Principles of Corporate Governance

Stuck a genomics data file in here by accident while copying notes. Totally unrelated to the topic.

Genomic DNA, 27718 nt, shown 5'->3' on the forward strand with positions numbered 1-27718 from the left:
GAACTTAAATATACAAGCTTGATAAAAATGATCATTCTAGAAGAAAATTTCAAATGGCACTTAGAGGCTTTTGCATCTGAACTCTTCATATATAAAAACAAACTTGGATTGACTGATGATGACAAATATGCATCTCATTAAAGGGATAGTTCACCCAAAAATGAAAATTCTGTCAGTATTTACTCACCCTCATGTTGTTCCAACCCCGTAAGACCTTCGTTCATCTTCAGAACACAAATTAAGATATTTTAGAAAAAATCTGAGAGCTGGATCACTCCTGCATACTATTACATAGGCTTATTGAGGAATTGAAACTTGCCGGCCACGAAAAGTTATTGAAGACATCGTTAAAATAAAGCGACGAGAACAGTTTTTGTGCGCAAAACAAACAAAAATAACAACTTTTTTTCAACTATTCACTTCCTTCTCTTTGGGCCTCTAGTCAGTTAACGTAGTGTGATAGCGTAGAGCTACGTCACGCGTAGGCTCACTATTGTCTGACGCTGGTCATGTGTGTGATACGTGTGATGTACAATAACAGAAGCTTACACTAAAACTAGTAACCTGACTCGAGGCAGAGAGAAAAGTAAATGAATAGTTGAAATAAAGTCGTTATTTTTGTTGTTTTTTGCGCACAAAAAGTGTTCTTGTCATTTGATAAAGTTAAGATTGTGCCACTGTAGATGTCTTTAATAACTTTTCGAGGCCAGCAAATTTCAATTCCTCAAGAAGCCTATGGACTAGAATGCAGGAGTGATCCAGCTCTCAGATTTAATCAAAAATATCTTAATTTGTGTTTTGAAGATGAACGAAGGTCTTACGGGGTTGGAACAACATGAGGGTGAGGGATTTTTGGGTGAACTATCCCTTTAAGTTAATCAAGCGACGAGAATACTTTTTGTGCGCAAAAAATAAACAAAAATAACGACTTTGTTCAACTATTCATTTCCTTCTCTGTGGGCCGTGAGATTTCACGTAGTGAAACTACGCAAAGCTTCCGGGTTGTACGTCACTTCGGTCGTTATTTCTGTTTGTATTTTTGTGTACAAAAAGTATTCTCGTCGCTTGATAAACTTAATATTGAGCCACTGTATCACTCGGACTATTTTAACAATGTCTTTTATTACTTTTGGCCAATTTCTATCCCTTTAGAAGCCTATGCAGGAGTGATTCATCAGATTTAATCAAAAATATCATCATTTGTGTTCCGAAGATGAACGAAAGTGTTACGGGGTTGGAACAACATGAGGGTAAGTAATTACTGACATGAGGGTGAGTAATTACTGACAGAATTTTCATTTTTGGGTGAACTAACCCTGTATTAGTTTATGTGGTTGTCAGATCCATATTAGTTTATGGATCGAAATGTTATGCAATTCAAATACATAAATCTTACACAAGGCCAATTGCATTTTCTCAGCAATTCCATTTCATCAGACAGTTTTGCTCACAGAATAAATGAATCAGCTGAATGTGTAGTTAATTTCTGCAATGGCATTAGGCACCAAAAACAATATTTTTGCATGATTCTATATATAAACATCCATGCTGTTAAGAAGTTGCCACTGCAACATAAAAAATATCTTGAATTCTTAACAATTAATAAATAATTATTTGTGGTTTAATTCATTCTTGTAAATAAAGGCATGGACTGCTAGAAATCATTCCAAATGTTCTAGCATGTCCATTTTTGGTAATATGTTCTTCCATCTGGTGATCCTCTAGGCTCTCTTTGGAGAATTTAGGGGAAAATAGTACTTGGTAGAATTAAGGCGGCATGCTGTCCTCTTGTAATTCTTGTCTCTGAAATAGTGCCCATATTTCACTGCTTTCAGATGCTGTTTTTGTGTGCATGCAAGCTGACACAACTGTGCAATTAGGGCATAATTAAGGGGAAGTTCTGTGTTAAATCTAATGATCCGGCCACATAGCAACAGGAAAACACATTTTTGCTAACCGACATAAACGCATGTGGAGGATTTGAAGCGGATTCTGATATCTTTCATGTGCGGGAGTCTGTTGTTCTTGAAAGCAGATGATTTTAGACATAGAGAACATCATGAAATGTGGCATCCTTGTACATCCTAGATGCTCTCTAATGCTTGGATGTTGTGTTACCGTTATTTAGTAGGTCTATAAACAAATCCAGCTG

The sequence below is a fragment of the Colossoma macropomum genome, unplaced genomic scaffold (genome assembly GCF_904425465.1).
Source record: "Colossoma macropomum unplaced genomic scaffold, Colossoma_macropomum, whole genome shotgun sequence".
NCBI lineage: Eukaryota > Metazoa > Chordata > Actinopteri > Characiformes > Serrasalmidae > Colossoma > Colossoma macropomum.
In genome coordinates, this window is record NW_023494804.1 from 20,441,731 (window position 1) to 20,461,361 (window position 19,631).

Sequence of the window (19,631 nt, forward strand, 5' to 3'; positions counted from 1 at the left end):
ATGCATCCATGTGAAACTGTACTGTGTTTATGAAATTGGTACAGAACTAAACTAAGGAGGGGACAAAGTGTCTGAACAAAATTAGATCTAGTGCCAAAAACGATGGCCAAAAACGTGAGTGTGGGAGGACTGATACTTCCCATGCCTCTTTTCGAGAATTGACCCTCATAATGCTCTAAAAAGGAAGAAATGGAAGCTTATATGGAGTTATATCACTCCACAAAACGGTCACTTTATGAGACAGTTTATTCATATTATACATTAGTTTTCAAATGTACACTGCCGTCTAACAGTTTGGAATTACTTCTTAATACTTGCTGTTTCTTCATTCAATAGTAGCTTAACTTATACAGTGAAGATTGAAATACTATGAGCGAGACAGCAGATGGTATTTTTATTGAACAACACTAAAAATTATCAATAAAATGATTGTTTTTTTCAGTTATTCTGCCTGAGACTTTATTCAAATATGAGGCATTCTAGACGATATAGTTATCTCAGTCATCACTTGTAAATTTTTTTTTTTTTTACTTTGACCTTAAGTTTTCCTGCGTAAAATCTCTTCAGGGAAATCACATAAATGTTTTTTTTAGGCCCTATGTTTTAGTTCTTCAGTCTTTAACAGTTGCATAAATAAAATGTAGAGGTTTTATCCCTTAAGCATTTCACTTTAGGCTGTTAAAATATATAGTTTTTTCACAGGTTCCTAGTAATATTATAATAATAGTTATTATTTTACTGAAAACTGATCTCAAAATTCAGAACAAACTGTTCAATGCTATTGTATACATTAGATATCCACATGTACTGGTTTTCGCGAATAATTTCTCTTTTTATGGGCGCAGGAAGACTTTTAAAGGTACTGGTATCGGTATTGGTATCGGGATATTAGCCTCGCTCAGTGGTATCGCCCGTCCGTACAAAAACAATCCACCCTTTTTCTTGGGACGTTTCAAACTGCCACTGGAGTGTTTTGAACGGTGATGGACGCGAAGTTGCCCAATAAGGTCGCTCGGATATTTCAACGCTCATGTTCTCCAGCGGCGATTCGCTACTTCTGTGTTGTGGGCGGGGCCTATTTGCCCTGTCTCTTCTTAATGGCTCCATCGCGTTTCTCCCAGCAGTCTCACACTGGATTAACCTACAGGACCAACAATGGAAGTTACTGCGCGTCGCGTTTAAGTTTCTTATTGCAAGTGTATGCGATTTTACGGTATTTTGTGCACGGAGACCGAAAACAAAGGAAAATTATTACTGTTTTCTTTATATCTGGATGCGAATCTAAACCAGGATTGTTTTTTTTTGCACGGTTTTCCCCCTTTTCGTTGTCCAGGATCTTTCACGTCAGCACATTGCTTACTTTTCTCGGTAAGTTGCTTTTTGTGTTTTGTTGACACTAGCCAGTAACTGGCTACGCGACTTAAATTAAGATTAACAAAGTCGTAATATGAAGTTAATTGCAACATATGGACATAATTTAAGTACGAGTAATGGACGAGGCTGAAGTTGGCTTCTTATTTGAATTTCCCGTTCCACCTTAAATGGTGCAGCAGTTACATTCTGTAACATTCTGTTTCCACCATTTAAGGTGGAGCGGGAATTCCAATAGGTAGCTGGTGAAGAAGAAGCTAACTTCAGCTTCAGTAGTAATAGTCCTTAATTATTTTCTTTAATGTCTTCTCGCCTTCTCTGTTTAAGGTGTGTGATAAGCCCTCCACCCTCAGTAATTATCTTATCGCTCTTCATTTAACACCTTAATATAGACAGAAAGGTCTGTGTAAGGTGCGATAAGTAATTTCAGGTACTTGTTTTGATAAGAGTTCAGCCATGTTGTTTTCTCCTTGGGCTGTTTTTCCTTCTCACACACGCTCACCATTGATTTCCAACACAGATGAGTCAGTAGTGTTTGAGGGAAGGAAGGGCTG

I n its 2004 .Principles of Corporate Governance , . the . international . Or- ganization . for .Economic . Cooper - ation . and .Development . (OECD) . describes . corporate . governance . as .“a . set . of .relationships . between .a .company’s . management, .its . board, .its . shareholders . and . other . stakeholders.” .At . first . glance . this . statement . isn’t .particularly . earth . shattering. .If .anything, .it’s . painfully . ob - vious. . But .if .you .focus .on .the .word .“relation - ships” .— . a .word . that .lies .not . only . at .the . heart .of .the .sentence .but .of .corporate . governance .as .well .— .things .get .more . complicated. .Why? .Because .relation - ships .among .these .groups .are .anything . but .simple. .They’re .what .negotiation .ex - perts .call .“mixed-motive” .relationships, . and .they’re .exceedingly .prone .to .break - down .and .failure. . Consider .a .recent .Booz .Allen .Ham - ilton .study .of .the .world’s .2,500 .largest . publicly .traded .corporations. .Calling . record-high .turnover .among .executives . “the .new .normal,” .this .study .reports .that . forced .turnover .among .CEOs .rose .318% . since .1995. .In .2006, .one .out .of .ever y . three .CEOs .left .involuntarily. .Nearly . a .quarter .of .the .forced .departures .fol - lowed .from .conflicts .w ith .the .board . — .up .from .2% .in .1995. .In .each .case, . shareholders .ended .up .footing .the .bill. These .stat ist ics .reflec t .at .a .macro . level . pervasive . turmoil .at .a .human . level . — . turmoil . that .can .only . be .understood . by .looking .at .the .shifting .relationship . between .boards .and .CEOs. Two .cases .I .studied .illustrate .the .point. . In .the .first, .a .young .entrepreneur ial . CEO .of .a .fast-growing .firm .was .under . siege .from .her .board .after .an .especially . tumultuous .year. .While .the .firm’s .re - sults .were .still .strong, .the .board’s .activ - ist .chairman .quite .rightfully .worried . about .the .organization’s .longer-term . health. .Why .was .there .so .much .turn - over .in .the .higher .ranks? .Why .wasn’t .she . sticking .to .the .firm’s .strategy? .Was .she . too .volatile .and .opportunistic .to .take . the . organization . to .the . next . level? . These . are .exactly .the .kinds .of .questions .boards . are .charged .with .asking .and .CEOs .are . charged .with .answering. . Chairman’s tirade Yet .that .isn’t .what .happened. .Instead, . having .privately .reached .his .own .conclu - sions, .the .chairman .more .or .less .subtly . launched .one .criticism .after .another .at . the .CEO. .Feeling .undermined .and .out - raged, .the . CEO . retaliated . in .kind, .coun - tering .each .“attack” .with .one .defensive . maneuver .after .another. .Unable .to .see . eye-to-eye, .each .brought .the .worst .out . in .the .other, .making .it .impossible .for . them .to .fulfill .their .governance .respon - sibilities. .Indeed, .far .from .creating .value . for .the .organization, .their .relationship . was .systematically .destroying .it. .Had .the . two .not .had .the .good .sense .to .get .help, . the .CEO .might .easily .have .ended .up .as . just .another .statistic. In .the .second .case, .just .the .oppo - site .happened, .but .with .similar .results. . Despite .mounting .worr y .over .an .18- month .period, .the .board .members .of . a .well-known .manufacturing .company . were .unable .to .stop .the .firm .from .slip - ping .ever .further .into .the .doldrums. .The . company’s .CEO, .who .fancied .himself .a . master .at .“managing” .public .boards, . 64 directors & boards endnote The heart of the matter Good governance depends on good relationships between the management and the board. Sounds simple and straightforward? It’s not. By diana McLain smith Continued on page 63 Diana McLain Smith is the author of Divide Or Conquer: How Great Teams Turn Conflict into Strength (Portfolio/Penguin USA) and a part- ner at the Monitor Group, a global manage- ment consulting firm. Her Web site is www. dianamclainsmith.com. Unable to see eye-to-eye, the chairman and the CEO brought the worst out in the other. fourth Quarter 2008 63 endnote Advertiser index Drexel University Corporate Governance Center www.lebow.drexel.edu/centers/corpgov . . . . . . . . . . . . .page 11 Drinker Biddle & Reath LLP www.drinkerbiddle.com.. . . . . . . . . . . . . . . . . . . . . . . . . . . . . . . .page 3 FTI Consulting www.fticonsulting.com. . . . . . . . . . . . . . . . . . . . . . . . . . . . . . . . . .page 9 Gevril www.gevril.com. . . . . . . . . . . . . . . . . . . . . . . . . . . . . . . . . . . . . . . . . .page 13 Heidrick & Struggles www.heidrick.com .. . . . . . . . . . . . . . . . . . . . . . . . . . . . . . . . . . . . . . .page 5 Kroll www.kroll.com . . . . . . . . . . . . . . . . . . . . . . . . . . .inside front cover Navigators Pro www.navg.com . . . . . . . . . . . . . . . . . . . . . . . . . . . . . . . . . . . . . .back cover Seyfarth Shaw LLP www.seyfarth.com. . . . . . . . . . . . . . . . . . . . . . . . . . . . . . . . . . . . . . . .page 7 Sidley Austin LLP www.sidley.com. . . . . . . . . . . . . . . . . . . . . . . . . . . . . . . . . . . . . . . . . .page 17 Stanford Law School www.directorscollege.com. . . . . . . . . . . . .inside back cover University of Delaware www.udel.edu . . . . . . . . . . . . . . . . . . . . . . . . . . . . . . . . . . . . . . . . . . . . .page 16 spent .days .every .quarter .preparing .air- tight .presentations .that .anticipated .every . possible .question, .challenge, .or .criticism . that .might .come .his .way. .The .board, .dis - couraged .by .the .CEO’s .pat .presentations . yet .loathe .to .interfere .in .his .management . of .the .firm, .tacitly .complied. .It .wasn’t . until .the .firm’s .stock .price .collapsed .that . the .directors .finally .took .action, .firing . the .CEO .and .half .his .team. In .an .ideal .world, .cases .like .these . would .be .the .exception, .not .the .“new . normal.” .In . that . ideal . world, .boards . and . CEOs . would . jointly . define .their .compa - ny’s .strategic .challenges, .jointly .identify . the .information .needed .to .address .them, . jointly .assess .the .CEO’s .developmental . needs, .and . jointly . ensure . accountability . for .results. .In .the .real .world, .this .hap - pens .all .too .rarely. .Why? B e cause .we .have .our .attent ion .so . squarely .focused .on .individuals .— .on . their .personalities, .their .performance, . and .their .potential .— .that .we .pay .little . attention .to .the .quality .of .the .relation - ship . between . a .company’s . management . and .its .board. .Yet .my .studies .suggest .that . these .relationships .have .a .profound, .even . decisive .impact .on .a .CEO’s .personality . and . performance . and .whether . he .or .she . can .realize .a .firm’s .full .potential. . The .bottom .line .is .this: .good .gov - e r n a n ce .d e p e n d s .o n .g o o d .re l a t i o n- ships. .When .relationships .break .down, . neither .b o ards .nor .CEOs .can .effe c - tively .fulfill .their .governance .duties. . As .boards .continue .to .redefine .their . roles .and .become .more .active, .it’s .im - per ative .that .the y .g ive .relationships . the .time .and .attention .the y .require. . W h e n .t h e .e n t r e p r e n e u r i a l .C E O . a n d .h e r .b o a r d .c h a i r .d i d .j u s t .t h a t , . they .successfully .worked .together .to . change .the .p olar ized .dynamics .that . were .undermining .her .ability .to .lead . and .their .collective .ability .to .govern. . A .year .later, .the .problems .that .so . wor r ied .the .chair man .and .thwar ted . t h e .C E O .w e r e .n o .l o n g e r .a n .i s s u e , . a n d .t h e .t w o .w e r e .a b l e .t o .p u t .t h e i r . a t t e n t i o n .w h e r e .i t .m o s t .b e l o n g e d : . o n .g r o w i n g .t h e .e n t e r p r i s e . . . . . . . . ■ The author can be contacted at dianamsmith@comcast.net. Heart of the matter Continued from page 64 The relationship with the board has a decisive impact on a CEO’s personality.